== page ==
Yes, the Iraqis who have died under sanctions are innocent victims, but they are Saddam's innocent victims, not ours. And, certainly, our bodies are not of a "finer vintage" than Palestinian ones, although I find this metaphor repugnantly insensitive. But seven hundred people, both Israeli and Palestinian, have died since the new Intifada. Somewhere around 5000 died in the attacks of 9-11. There is no way that such an attack can be seen as remotely proportional or justified by American foreign policy, flawed though it may be.

Peter Ullian
New York City
4 October 2001

Dear Locus Online,
     "Mostly it's the fact that the US supports Israel in its oppression of Palestinians, that hundreds of thousands of Iraqis have died in the wake of US-demanded UN sanctions, etc. Were these people not innocent victims? Are our dead bodies of a finer vintage than their dead bodies?...Gee, what have intelligent Muslims got to be upset about."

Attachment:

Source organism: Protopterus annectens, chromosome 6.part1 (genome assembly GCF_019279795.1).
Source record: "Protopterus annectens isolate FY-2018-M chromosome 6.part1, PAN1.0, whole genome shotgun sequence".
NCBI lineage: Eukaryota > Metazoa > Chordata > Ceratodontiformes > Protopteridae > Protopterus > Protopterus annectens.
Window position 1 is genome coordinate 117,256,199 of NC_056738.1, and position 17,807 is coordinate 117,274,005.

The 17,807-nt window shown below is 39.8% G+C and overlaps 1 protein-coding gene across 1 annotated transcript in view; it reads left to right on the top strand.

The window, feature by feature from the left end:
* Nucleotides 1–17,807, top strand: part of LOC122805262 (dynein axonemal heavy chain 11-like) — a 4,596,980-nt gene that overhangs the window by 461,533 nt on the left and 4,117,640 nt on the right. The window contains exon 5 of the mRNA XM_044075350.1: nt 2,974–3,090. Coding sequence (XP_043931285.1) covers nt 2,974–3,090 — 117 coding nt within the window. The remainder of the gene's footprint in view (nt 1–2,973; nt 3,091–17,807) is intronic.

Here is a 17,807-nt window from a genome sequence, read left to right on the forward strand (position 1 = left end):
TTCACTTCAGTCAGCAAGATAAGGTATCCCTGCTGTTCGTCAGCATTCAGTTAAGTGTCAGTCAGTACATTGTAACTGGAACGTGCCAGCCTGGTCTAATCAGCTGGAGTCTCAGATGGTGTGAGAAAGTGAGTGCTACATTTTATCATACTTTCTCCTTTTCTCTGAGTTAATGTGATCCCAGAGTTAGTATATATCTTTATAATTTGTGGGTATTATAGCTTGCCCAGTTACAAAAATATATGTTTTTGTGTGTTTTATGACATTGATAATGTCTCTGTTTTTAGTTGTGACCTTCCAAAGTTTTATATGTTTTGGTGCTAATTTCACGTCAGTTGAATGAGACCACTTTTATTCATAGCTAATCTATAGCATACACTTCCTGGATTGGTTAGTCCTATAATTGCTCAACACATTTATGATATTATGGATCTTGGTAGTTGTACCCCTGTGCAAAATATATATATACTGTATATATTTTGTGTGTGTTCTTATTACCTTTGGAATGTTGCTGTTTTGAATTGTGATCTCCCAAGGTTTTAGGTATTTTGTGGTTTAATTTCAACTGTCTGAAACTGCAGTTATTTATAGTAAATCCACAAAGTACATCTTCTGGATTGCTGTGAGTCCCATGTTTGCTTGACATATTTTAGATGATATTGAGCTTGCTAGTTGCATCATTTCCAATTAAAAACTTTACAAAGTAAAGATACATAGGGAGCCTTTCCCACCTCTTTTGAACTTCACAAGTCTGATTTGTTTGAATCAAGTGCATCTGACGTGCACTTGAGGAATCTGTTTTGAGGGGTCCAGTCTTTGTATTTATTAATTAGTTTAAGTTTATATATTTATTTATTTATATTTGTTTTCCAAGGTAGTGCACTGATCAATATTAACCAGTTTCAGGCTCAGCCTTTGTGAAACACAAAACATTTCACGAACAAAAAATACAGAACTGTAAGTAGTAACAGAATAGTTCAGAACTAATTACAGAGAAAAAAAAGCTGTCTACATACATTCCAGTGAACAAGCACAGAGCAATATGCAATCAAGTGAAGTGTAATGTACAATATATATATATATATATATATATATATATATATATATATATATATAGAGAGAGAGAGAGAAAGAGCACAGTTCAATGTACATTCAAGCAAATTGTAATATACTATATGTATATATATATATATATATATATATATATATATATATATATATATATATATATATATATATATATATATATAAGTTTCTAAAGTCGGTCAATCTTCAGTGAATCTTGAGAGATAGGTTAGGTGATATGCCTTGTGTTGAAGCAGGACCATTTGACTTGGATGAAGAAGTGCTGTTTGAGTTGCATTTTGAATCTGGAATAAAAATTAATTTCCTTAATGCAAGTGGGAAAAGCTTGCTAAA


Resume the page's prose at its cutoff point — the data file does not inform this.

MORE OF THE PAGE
Considering that these terrorists are Taliban supporters instead of intelligent Muslims, they're possibly upset that the US and Israel haven't killed enough Palestinians. Killing innocent Muslims can't upset them, because they do it themselves all the time.
     Under the Taliban women are beaten and even killed for earning a living, going to school past age 8, exposing their eyes in public, etc. That government would rather leave widows and orphans to starve than allow humanitarians who hire women to bake bread or who eat lunch with coworkers of the opposite sex to feed them, and would rather leave new mothers to die of childbirth than allow doctors or midwives to help them. Meanwhile, while conditions in Palestine are grueling, many women and girls there still work hard and study hard. Some female Palestinians even expose their hair outdoors and use the Internet and lay flowers in front of the American embassy in Jerusalem without getting killed for it! No wonder al-Queda is upset.